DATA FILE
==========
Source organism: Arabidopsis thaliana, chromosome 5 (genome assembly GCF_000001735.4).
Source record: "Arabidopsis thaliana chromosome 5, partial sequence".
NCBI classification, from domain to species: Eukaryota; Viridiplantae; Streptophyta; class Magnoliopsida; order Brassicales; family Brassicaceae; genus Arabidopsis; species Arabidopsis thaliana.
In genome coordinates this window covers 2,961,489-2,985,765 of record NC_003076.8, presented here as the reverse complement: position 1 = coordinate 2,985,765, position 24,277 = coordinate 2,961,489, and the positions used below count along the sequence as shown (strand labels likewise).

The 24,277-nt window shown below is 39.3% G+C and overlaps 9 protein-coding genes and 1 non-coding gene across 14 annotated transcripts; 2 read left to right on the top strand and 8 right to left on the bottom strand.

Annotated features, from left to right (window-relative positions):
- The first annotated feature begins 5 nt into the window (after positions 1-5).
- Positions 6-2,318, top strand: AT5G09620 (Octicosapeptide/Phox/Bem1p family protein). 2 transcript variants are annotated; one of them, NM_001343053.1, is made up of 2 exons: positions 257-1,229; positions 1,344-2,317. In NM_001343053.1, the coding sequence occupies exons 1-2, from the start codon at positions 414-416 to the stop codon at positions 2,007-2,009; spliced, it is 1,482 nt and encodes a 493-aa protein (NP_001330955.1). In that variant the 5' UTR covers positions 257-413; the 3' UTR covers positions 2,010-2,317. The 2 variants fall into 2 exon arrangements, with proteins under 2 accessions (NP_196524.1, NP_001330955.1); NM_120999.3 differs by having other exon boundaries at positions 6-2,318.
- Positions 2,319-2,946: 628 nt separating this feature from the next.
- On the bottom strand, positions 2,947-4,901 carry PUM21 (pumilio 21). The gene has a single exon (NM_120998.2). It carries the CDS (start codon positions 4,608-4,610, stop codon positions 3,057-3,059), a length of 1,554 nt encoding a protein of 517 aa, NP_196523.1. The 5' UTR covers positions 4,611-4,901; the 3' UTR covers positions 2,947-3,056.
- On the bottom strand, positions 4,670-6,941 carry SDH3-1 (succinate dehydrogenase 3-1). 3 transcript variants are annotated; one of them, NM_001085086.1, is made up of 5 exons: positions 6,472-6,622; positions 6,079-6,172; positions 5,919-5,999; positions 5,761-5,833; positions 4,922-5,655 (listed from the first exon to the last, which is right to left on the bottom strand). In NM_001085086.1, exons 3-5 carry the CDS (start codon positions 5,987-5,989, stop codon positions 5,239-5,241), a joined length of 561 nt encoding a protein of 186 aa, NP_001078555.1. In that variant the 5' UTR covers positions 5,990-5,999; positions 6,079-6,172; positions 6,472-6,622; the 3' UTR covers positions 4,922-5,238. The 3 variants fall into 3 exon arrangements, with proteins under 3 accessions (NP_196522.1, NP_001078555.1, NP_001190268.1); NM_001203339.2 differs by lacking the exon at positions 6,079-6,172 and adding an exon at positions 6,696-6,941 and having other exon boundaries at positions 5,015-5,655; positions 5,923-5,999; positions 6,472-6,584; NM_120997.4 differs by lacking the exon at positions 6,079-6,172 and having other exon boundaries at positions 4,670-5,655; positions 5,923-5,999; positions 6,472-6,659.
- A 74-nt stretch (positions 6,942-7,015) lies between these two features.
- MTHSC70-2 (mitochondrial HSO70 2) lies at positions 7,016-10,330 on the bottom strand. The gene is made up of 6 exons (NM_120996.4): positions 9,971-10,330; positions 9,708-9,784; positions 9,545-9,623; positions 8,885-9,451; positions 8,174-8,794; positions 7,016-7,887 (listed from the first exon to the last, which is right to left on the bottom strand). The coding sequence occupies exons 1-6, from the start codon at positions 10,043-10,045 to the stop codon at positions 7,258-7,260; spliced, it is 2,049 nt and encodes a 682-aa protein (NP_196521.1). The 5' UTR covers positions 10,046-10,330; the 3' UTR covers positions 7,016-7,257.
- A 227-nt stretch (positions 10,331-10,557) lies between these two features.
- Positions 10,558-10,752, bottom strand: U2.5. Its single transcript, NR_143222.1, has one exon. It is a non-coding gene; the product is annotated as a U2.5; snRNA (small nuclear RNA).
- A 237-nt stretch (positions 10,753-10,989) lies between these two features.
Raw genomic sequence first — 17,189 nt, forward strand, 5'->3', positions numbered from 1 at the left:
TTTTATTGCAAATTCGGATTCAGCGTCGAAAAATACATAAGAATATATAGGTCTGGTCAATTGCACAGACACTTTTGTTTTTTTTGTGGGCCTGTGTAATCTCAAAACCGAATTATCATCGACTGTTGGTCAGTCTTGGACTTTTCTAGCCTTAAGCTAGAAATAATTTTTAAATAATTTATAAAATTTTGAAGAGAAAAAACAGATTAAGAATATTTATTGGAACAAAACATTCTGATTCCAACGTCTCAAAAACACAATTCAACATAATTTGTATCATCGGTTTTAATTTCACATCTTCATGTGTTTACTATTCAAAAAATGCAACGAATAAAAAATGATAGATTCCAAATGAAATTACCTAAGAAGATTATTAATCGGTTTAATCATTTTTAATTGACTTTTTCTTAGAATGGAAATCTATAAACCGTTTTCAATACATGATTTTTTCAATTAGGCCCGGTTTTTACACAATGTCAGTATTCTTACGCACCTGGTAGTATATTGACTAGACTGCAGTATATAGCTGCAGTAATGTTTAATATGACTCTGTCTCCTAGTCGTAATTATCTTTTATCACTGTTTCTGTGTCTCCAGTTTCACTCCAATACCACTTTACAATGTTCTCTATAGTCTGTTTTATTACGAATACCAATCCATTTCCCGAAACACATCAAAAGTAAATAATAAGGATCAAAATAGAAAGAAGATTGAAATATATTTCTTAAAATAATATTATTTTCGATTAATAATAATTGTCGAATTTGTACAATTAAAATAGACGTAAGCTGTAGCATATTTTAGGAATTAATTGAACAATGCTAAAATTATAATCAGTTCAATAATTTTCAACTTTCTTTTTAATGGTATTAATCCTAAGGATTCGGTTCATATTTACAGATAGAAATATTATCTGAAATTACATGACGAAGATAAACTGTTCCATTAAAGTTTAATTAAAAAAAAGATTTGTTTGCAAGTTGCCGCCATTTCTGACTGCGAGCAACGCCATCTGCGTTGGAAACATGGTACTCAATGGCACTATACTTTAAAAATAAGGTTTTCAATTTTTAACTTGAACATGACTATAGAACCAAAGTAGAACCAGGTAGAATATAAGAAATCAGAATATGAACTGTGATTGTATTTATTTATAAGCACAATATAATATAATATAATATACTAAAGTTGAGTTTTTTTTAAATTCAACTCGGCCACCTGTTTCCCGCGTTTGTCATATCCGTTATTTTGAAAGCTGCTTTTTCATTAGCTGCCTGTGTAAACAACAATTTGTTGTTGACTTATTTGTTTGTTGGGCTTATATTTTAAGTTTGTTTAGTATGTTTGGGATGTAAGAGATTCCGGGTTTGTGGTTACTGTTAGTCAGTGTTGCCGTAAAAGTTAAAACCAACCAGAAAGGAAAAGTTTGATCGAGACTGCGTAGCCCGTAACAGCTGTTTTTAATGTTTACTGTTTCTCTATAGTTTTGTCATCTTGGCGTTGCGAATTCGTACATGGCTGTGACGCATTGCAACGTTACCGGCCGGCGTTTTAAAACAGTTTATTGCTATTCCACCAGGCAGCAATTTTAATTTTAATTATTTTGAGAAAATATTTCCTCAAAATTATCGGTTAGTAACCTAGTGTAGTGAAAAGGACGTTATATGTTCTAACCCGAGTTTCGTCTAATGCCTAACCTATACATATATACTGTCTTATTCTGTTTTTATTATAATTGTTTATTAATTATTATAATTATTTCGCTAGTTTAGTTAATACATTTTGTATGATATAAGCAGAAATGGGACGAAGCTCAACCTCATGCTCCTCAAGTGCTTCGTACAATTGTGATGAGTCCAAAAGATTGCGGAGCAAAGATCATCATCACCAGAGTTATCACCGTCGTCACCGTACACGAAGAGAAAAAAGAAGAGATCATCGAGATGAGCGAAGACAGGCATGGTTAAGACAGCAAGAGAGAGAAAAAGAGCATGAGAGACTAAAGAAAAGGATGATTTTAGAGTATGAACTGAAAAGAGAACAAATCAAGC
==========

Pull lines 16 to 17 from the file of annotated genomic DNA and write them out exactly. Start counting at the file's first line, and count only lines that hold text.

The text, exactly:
- A 237-nt stretch (positions 10,753-10,989) lies between these two features.
Raw genomic sequence first — 17,189 nt, forward strand, 5'->3', positions numbered from 1 at the left: